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Volume 23 Issue 7 - April 2018

  • Text
  • April
  • Toronto
  • Jazz
  • Musical
  • Symphony
  • Arts
  • Performing
  • Choir
  • Theatre
  • Orchestra
In this issue: we talk with jazz pianist Thompson Egbo-Egbo about growing up in Toronto, building a musical career, and being adaptive to change; pianist Eve Egoyan prepares for her upcoming Luminato project and for the next stage in her long-term collaborative relationship with Spanish-German composer Maria de Alvear; jazz violinist Aline Homzy, halfway through preparing for a concert featuring standout women bandleaders, talks about social equity in the world of improvised music; and the local choral community celebrates the life and work of choral conductor Elmer Iseler, 20 years after his passing.

hythmic vitality, clouds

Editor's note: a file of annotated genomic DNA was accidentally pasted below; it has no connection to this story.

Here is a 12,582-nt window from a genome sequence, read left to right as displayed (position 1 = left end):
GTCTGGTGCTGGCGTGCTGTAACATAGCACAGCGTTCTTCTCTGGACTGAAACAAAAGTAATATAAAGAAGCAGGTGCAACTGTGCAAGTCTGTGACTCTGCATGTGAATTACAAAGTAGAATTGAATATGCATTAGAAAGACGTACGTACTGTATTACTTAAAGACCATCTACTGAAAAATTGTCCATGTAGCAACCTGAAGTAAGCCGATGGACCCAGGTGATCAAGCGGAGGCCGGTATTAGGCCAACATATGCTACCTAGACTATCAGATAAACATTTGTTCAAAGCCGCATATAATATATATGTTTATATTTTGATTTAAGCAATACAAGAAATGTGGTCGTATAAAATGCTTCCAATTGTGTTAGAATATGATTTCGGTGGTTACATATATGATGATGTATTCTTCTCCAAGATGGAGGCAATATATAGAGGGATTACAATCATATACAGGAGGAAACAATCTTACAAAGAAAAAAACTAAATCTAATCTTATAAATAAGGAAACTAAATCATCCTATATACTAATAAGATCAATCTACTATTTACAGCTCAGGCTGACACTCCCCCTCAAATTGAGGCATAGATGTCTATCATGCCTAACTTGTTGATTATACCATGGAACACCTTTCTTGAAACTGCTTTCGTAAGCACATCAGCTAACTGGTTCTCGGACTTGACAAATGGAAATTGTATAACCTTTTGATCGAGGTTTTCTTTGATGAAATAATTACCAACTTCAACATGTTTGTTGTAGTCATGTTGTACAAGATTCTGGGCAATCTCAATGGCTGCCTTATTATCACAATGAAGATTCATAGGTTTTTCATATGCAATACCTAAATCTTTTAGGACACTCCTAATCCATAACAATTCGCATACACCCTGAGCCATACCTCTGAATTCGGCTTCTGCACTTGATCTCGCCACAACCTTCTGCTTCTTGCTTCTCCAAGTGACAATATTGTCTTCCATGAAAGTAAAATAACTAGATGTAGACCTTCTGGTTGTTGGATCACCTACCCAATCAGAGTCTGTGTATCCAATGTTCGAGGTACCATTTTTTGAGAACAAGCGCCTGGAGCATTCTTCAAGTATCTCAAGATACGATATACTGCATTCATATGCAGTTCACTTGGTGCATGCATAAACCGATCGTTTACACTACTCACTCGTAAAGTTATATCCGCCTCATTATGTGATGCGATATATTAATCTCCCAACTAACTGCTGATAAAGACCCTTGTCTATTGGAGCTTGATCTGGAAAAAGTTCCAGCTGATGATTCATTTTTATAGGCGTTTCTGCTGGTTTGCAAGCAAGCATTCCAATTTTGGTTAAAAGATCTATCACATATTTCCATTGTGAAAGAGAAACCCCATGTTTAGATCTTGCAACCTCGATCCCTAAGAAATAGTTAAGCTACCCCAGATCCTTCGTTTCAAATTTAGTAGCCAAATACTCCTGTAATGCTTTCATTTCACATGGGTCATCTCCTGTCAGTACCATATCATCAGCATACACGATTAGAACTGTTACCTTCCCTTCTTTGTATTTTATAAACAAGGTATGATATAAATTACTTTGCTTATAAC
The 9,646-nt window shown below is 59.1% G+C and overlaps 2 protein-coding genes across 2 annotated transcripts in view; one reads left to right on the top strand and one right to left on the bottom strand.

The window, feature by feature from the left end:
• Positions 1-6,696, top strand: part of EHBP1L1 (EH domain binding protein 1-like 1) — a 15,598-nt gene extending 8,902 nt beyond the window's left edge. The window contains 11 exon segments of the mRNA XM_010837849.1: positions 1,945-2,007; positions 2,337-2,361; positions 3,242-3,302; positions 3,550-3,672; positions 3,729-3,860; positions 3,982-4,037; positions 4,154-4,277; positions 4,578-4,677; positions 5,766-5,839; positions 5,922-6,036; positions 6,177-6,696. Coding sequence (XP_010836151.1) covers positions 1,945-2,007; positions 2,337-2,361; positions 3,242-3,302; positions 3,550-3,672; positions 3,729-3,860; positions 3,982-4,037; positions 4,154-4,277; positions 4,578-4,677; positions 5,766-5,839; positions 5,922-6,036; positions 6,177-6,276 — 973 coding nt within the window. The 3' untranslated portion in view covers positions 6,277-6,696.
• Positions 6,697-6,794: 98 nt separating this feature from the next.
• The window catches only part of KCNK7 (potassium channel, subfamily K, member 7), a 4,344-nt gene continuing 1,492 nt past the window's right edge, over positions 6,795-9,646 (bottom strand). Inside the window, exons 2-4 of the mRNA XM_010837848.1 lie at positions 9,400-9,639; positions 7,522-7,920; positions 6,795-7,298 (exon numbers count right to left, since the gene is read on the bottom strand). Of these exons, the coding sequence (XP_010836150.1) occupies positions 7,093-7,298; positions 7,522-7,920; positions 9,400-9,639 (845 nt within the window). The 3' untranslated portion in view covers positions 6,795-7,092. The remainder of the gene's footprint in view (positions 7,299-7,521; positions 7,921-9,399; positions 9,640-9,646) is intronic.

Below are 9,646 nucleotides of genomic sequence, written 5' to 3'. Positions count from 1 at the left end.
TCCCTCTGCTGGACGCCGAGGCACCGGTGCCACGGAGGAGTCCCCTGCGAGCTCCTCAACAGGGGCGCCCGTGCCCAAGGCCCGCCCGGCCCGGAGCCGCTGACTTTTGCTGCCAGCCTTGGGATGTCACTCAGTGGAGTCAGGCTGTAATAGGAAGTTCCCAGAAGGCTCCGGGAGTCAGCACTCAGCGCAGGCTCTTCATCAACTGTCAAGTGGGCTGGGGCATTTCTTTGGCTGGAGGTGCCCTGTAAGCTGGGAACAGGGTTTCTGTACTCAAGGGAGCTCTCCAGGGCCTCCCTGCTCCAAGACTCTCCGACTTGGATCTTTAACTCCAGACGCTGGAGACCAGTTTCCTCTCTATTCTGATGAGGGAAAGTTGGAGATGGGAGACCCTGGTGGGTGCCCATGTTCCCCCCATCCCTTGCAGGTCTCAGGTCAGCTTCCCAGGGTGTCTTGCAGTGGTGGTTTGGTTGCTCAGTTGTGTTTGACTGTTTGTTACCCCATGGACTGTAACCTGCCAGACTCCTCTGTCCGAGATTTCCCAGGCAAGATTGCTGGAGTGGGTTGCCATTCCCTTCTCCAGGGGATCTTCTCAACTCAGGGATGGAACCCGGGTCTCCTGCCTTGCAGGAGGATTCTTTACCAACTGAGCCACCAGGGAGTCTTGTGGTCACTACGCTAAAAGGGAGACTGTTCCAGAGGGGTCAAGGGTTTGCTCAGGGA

hythmic vitality, clouds of sound from the pen of a skilled orchestrator, and its East-meets-West subtext, won a favourable reception. Its heart-skipping finale still excites audiences today. I should mention that the Esprit Orchestra has embraced transcultural music making before. In 2013 it hosted Toronto’s Evergreen Club Contemporary Gamelan, jointly performing two works by Canadian composers. (As usual I want to flag my 35-year membership in ECCG – yes, I was on that stage and yes, I’m still having fun doing so!) As a bonus that night Esprit added a dance performance by Balinese dancer Evie Suyadnyani. Intrepid classical music blogger Leslie Barcza recognized the transculturality that night, exclaiming, “My head is still buzzing in a good way from this exquisitely intercultural experience.” Gamelan in Concert Finally, speaking of the Evergreen Club Contemporary Gamelan, the pioneer Canadian world music octet has built a 35-year career making music which regularly crosses cultural stereotypes and boundaries. The group has embraced not only the West Javanese music indigenous to its gamelan degung (set of instruments) but many other global genres as well. ECCG has collaborated in concerts and recordings with an enormous variety of music-makers, including Baroque and contemporary orchestras, string quartets, violin soloists, choirs, NEXUS, opera and world music singers, turntable duo iNSiDEaMiND, rapper Abdominal, and the leading Sundanese songwriter of his generation, Nano S. On April 21 the Consulate General of the Republic of Indonesia in Toronto presents “Gamelan in Concert” at its Jarvis Street hall. Doesn’t sound particularly transcultural? What if I told you that three types of gamelan from three distinct cultures are represented? In addition to playing its Sundanese degung, ECCG hosts Javanese musician and scholar Sutrisno Hartana as its artist-in-residence. He’ll be developing new works in a series of workshops with ECCG, exploring common ground between Sundanese, Javanese and Western instruments and performance practices. Kayonan Balinese Gamelan Orchestra represents Bali, the third culture in the concert. Founded in 2011 by dancer/choreographer and gamelan musician Keiko Ninomiya, Kayonan is Toronto’s first gong kebyar (orchestra). She has actively promoted the awareness and appreciation of Balinese gamelan music and dance in Toronto through performances, demonstrations, workshops and weekly courses ever since. During the break between the first and second halves of the concert, the Consulate has considerately arranged Indonesian snacks for anyone in the audience who feels peckish. After a feast of mixed gamelan music and dance, what better than a plate of gado-gado piled high with sticks of sate and pink krupuk to feel truly transcultural on Jarvis Street? Andrew Timar is a Toronto musician and music writer. He can be contacted at worldmusic@thewholenote.com. Beat by Beat | Music Theatre Visceral Theatre JENNIFER PARR The Toronto spring season continues to be a hotbed of music theatre creation and revival, from traditional works to many variations on cross-genre experimentation. The National Ballet of Canada brought back one of the jewels in its crown with Nureyev’s The Sleeping Beauty. Over many years of watching ballet I had become disenchanted with the great Russian classics but when given the chance to see first, the dress rehearsal, and then the opening night of Sleeping Beauty in March, I found myself swept away by the company’s delighted ownership of Nureyev’s version of Petipa’s masterpiece and newly enchanted by the theatrical and dramatic variety in Tchaikovsky’s famous score. The dress rehearsal also featured a captivating last-minute pairing at the dress rehearsal of Jurgita Dronina and Harrison James as Princess Aurora and Prince Florimund for Act Three. On opening night Heather Ogden was an incandescent Princess Aurora, dancing as if without any thought of the technical demands of the rose adagio or grand pas de deux, for example (which she danced brilliantly). Ogden brought to life in every moment, with every gesture, the 16-year-old princess of Act One, the yearning dream princess of Act Two, and the newly mature, newly awakened princess of Act Three. Also outstanding was Tanya Howard as the Lilac Fairy, slim authority personified in her flowing lilac fairy dress, with echoes of her equally authoritative performance of Paulina in The Winter’s Tale last fall. The Ballet’s spring season also brought to the Four Seasons Centre the mixed program Made in Canada featuring a fascinating piece by Canadian choreographer Crystal Pite: Emergence, to an original score by Owen Belton. While the first two pieces of the program were lyrical and beautiful, Emergence startled with its stark, spiky, modern, almost science fiction-style choreography and music. Exciting in its energy and unexpected dangerous quality of movement, this piece was atavistically disturbing and sometimes terrifying to watch; the dancers all in black seeming to be a cross between black swans and insects, an impression enhanced by a score made up of unusual sounds, most disturbingly what sounded like a horde of beetles’ mandibles clicking. Pite, recognized internationally as an innovative choreographer with commissions around the world as well as for her own company Kidd Pivot, also returns to Toronto April 19 to 22 with Betroffenheit at Canadian Stage, her co-creation with playwright-performer Jonathan Young (of Vancouver’s Electric Theatre Company) originally co-commissioned by Canadian Stage and presented as part of the 2015 Panamania Festival. Inspired by the real tragic event of Young’s young teenage daughter and two cousins dying in a cabin fire and his own spiral into despair that followed, the show was first conceived “A masterpiece… visually stunning and profoundly moving.” —STAGE DOOR Season Underwriter Season Presenting Sponsor MONTEVERDI Apr 19–28, 2018 ELGIN THEATRE, 189 YONGE STREET Photo by Bruce Zinger TICKETS START AT JUST ! OPERAATELIER.COM 28 | April 2018 thewholenote.com